Home > Comet, Ephemeris Program, Planets, The Moon > 12/24/2014 – Ephemeris – Twas the night before Christmas and only the planets and a comet were stirring

12/24/2014 – Ephemeris – Twas the night before Christmas and only the planets and a comet were stirring

December 24, 2014

Ephemeris for Christmas Eve, Wednesday, December 24th.  The sun will rise at 8:17.  It’ll be up for 8 hours and 49 minutes, setting at 5:06.   The moon, 3 days past new, will set at 8:37 this evening.

Twas the night before Christmas and only the planets were stirring.  Venus is low in the southwest shortly after sunset.  It now sets at 6:09 p.m., 63 minutes after the sun.  It will be tough to spot at all.  New Year’s Eve might be a good time to start to see it.  Mars, low in the southwest at 7 p.m. has the Moon just to the right of it tonight.  Mars will set tonight at 8:34 p.m.  Jupiter, which will be our Christmas Star this year will rise in the east at 8:59 p.m.  It’s near the sickle shaped head of Leo.  Jupiter is now moving slowly westward.  This is an effect that happens because the Earth is passing Jupiter, a motion shared by all the planets that baffled the ancients who thought the Earth to be motionless.  Saturn will rise in the east-southeast at 5:34 a.m.

Times are for the Traverse City/Interlochen area of Michigan.  They may be different for your location.

Addenda

The Planets tonight

Venus and the Moon

Venus low on the horizon, and the Moon, at 5 30 p.m. on December 24, 2014. Created using Stellarium.

The Moon through Binoculars

The crescent Moon through binoculars, at 5 30 p.m. on December 24, 2014. Created using Stellarium.

Mars and the moon

Mars and the Moon at 7:30 p.m. on December 24, 2014. Created using Stellarium.

Jupiter and the winter constellations

Jupiter and the winter constellations at 11 p.m. on December 24, 2014. Created using Stellarium.

Telescopic Jupiter

Jupiter with three hidden satellites, with only Callisto showing at 11 p.m. on December 24, 2014. See blow by blow of the satellite disappearances below. Created using Stellarium.

Jovian satellite events of the night of December 24-25, 2014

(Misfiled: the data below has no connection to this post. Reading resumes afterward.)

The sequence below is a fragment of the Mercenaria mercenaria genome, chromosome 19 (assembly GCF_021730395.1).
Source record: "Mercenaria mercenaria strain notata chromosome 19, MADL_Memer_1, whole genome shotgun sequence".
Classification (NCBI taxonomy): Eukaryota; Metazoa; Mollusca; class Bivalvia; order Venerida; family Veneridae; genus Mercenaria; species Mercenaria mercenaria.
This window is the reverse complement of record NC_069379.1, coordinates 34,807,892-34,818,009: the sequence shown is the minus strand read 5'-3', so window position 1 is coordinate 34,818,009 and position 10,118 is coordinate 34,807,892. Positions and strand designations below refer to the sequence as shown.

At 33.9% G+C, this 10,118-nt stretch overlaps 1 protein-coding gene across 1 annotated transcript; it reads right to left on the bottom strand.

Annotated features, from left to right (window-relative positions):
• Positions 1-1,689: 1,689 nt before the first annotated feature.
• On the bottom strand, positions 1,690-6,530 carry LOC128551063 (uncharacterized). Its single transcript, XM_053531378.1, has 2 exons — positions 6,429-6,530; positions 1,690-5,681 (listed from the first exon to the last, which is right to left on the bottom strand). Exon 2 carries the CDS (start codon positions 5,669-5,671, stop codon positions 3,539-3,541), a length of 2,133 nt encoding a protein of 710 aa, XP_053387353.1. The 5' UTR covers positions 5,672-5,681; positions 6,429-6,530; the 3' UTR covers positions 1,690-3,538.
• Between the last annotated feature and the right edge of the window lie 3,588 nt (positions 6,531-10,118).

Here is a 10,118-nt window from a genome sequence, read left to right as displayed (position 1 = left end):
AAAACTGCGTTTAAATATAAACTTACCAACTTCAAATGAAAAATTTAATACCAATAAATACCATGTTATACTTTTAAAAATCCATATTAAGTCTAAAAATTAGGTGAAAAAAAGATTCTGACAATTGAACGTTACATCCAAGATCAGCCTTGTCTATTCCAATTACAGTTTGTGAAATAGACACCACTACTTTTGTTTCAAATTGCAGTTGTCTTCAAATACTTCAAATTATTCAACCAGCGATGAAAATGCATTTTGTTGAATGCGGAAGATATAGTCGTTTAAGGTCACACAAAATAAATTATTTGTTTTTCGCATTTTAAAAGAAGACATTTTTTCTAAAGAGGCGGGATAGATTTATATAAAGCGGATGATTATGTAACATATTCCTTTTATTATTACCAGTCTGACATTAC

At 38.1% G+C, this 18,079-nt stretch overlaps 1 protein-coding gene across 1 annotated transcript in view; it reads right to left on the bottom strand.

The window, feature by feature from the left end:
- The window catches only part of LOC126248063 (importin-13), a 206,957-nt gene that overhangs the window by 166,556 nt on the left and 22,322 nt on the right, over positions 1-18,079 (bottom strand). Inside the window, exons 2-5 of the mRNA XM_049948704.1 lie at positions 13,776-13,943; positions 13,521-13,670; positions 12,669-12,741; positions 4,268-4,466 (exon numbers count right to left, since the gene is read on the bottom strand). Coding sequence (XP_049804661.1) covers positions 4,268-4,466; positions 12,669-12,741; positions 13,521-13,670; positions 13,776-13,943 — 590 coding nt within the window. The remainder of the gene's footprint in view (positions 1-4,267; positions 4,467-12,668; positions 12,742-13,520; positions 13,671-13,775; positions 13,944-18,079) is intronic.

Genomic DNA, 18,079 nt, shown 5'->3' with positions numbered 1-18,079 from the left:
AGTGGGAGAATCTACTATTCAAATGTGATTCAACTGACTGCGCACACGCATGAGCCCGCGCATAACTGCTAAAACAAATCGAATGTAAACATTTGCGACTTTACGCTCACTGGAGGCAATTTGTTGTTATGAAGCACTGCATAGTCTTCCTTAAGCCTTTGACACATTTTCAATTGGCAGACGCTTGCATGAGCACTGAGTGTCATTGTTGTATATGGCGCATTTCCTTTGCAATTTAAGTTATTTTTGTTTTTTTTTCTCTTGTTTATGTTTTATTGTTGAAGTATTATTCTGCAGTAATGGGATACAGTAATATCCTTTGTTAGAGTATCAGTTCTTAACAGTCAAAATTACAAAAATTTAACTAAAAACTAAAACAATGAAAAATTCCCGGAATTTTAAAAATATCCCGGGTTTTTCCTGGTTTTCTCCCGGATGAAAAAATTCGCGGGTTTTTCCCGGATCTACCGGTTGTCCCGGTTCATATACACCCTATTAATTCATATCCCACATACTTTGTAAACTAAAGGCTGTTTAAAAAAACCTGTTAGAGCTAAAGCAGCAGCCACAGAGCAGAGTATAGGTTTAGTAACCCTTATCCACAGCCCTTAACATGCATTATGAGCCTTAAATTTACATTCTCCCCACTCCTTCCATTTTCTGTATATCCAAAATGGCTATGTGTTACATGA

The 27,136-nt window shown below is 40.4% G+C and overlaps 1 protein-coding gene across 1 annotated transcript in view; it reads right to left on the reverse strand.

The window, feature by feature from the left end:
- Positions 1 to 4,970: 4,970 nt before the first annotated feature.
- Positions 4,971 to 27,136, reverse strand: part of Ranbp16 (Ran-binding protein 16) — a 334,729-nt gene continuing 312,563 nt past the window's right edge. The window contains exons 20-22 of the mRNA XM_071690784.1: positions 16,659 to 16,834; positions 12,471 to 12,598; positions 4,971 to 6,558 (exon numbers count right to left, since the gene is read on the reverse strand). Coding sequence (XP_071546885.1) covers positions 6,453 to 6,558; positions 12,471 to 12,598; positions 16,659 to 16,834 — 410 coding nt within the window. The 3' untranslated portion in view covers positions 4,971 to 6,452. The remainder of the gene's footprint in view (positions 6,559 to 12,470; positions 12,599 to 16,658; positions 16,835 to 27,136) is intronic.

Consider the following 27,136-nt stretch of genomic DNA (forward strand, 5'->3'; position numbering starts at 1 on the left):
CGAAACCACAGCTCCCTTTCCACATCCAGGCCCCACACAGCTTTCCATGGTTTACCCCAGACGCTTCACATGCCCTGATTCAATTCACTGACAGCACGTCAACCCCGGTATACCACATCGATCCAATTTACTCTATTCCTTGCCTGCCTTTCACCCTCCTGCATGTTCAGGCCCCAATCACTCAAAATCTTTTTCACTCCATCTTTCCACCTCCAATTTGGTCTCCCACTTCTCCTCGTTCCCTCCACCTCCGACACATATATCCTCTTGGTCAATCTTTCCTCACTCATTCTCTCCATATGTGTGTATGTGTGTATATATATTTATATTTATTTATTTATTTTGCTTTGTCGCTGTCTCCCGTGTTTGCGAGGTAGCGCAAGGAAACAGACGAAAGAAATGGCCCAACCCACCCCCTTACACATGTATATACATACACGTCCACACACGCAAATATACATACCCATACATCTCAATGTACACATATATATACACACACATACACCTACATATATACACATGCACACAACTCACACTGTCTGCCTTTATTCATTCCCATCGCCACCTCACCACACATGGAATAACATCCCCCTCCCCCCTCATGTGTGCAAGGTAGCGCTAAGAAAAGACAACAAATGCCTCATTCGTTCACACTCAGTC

Ganymede starts eclipse (enters Jupiter’s shadow) 6:20 p.m.
Europa starts eclipse 8:27p.m.
Io’s shadow starts crossing Jupiter 9:32 p.m.
Ganymede leaves Jupiter’s shadow 10:00 p.m.
Ganymede starts being occulted by Jupiter 10:11 p.m.
Io’s transit across the face of Jupiter starts 10:29 p.m.
Io’s shadow leaves the face of Jupiter 11:50 p.m.
Io’s transit of Jupiter ends 12:46 a.m.
Europa’s occultation by Jupiter ends 1:10 a.m.
Ganymede’s occultation by Jupiter ends 1:50 a.m.

Note that Europa’s occultation by Jupiter starts before its eclipse ends, so unlike the more distant Ganymede there isn’t an interval of visibility between the two.

Jovian satellite event timings provided by Project Pluto www.projectpluto.com

Saturn

Saturn low in the east-southeast among the constellations of late spring and early summer at 6:30 a.m. on Christmas morning 2014 . Created using Stellarium.

Comet C/2014 Q2 (Lovejoy)

Normally my Ephemeris program deals with celestial objects that are visible to the naked eye.  While Comet Lovejoy will, for a few weeks become brighter than 6th magnitude the normal limit for the unaided human eye, a comet is a diffuse object and always looks dimmer than a star of the same magnitude.  This comet was discovered August 17, 2014 by Australian amateur astronomer Terry Lovejoy.  He has discovered 5 comets.  His most famous find was C/2011 W3 (Lovejoy) that buzzed the Sun and survived becoming a magnificent comet for southern hemisphere observers.

Recently Comet Lovejoy became brighter than expected.  The data for the charts below are from Minor Planet Center and do not include new brightness estimates that include the outburst.  They have the comet reaching magnitude 4.9.  The aerith.net website gives the maximum brightness next month of 4.  (Magnitudes are like golf scores the lower the magnitude the brighter the object).  Each magnitude step is a brightness difference of about 2 and a half times.  To check on the comet go to http://www.aerith.net/comet/weekly/current.html.  Currently Comet Lovejoy is the brightest comet now visible and is the first comet on the list.  Clicking on the comet ‘s name will give you the comet’s page.  The last chart on the page is a chart tracking the comet’s brightness from reports vs. prediction.  That chart predicts a magnitude of 4 just after the first of the year.

Photographs of the comet show a gaseous coma (head) and a very faint ion tail, which may not be visible visually in binoculars and telescopes.  Right now the comet is highest around midnight.

The finder charts below designate the comet by month-day and the predicted magnitude

Comet Lovejoy 12/24/14 to 1/17/15

Comet C/2014 Q2 (Lovejoy) at 11 p.m. at 2 day intervals from tonight 12/24/2014 to 1/17/2015. Created using Cartes du Ceil (Sky Charts).

omet Lovejoy 1/17/15 to 2/12/15

Comet C/2014 Q2 (Lovejoy) at 8 p.m. at 2 day intervals from tonight 1/17/2015 to 2/12/2015. Created using Cartes du Ceil (Sky Charts).

On December 28th Comet Lovejoy will appear to pass the globular cluster M79.

Comet Lovejoy and M79

Comet Lovejoy and M79 a distant globular star cluster, in the constellation of Lepus the hare, will appear together at 11 p.m. December 28th, 2014. Note the that M79 is the unlabeled blue dot in the tail of the comet, next to the head. Created using Cartes du Ceil (Sky Charts).

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